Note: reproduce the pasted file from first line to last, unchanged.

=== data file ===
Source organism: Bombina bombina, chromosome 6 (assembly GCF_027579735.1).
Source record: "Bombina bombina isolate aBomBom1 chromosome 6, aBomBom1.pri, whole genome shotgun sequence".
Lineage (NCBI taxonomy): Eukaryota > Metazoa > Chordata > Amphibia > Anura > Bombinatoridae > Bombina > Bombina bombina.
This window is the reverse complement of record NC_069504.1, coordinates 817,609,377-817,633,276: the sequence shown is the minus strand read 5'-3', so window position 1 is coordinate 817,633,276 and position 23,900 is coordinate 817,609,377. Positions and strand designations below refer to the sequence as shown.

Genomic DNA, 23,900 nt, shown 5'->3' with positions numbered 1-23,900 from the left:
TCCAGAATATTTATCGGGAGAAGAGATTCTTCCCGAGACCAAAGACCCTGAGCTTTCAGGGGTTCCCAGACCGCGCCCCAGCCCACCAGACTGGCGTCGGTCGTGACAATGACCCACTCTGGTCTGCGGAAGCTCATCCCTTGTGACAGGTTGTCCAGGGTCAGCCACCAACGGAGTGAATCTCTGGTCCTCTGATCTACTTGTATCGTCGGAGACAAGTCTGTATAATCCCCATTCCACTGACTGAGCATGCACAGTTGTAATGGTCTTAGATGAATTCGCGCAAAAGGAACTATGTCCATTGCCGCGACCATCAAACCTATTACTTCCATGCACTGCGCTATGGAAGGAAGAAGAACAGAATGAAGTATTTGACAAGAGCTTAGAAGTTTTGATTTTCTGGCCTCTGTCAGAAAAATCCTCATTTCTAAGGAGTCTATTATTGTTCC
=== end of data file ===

Source organism: Bombina bombina, chromosome 6 (assembly GCF_027579735.1).
Source record: "Bombina bombina isolate aBomBom1 chromosome 6, aBomBom1.pri, whole genome shotgun sequence".
Lineage (NCBI taxonomy): Eukaryota > Metazoa > Chordata > Amphibia > Anura > Bombinatoridae > Bombina > Bombina bombina.
This window is the reverse complement of record NC_069504.1, coordinates 817,609,377-817,633,276: the sequence shown is the minus strand read 5'-3', so window position 1 is coordinate 817,633,276 and position 23,900 is coordinate 817,609,377. Positions and strand designations below refer to the sequence as shown.

Genomic DNA, 23,900 nt, shown 5'->3' with positions numbered 1-23,900 from the left:
TCCAGAATATTTATCGGGAGAAGAGATTCTTCCCGAGACCAAAGACCCTGAGCTTTCAGGGGTTCCCAGACCGCGCCCCAGCCCACCAGACTGGCGTCGGTCGTGACAATGACCCACTCTGGTCTGCGGAAGCTCATCCCTTGTGACAGGTTGTCCAGGGTCAGCCACCAACGGAGTGAATCTCTGGTCCTCTGATCTACTTGTATCGTCGGAGACAAGTCTGTATAATCCCCATTCCACTGACTGAGCATGCACAGTTGTAATGGTCTTAGATGAATTCGCGCAAAAGGAACTATGTCCATTGCCGCGACCATCAAACCTATTACTTCCATGCACTGCGCTATGGAAGGAAGAAGAACAGAATGAAGTATTTGACAAGAGCTTAGAAGTTTTGATTTTCTGGCCTCTGTCAGAAAAATCCTCATTTCTAAGGAGTCTATTATTGTTCC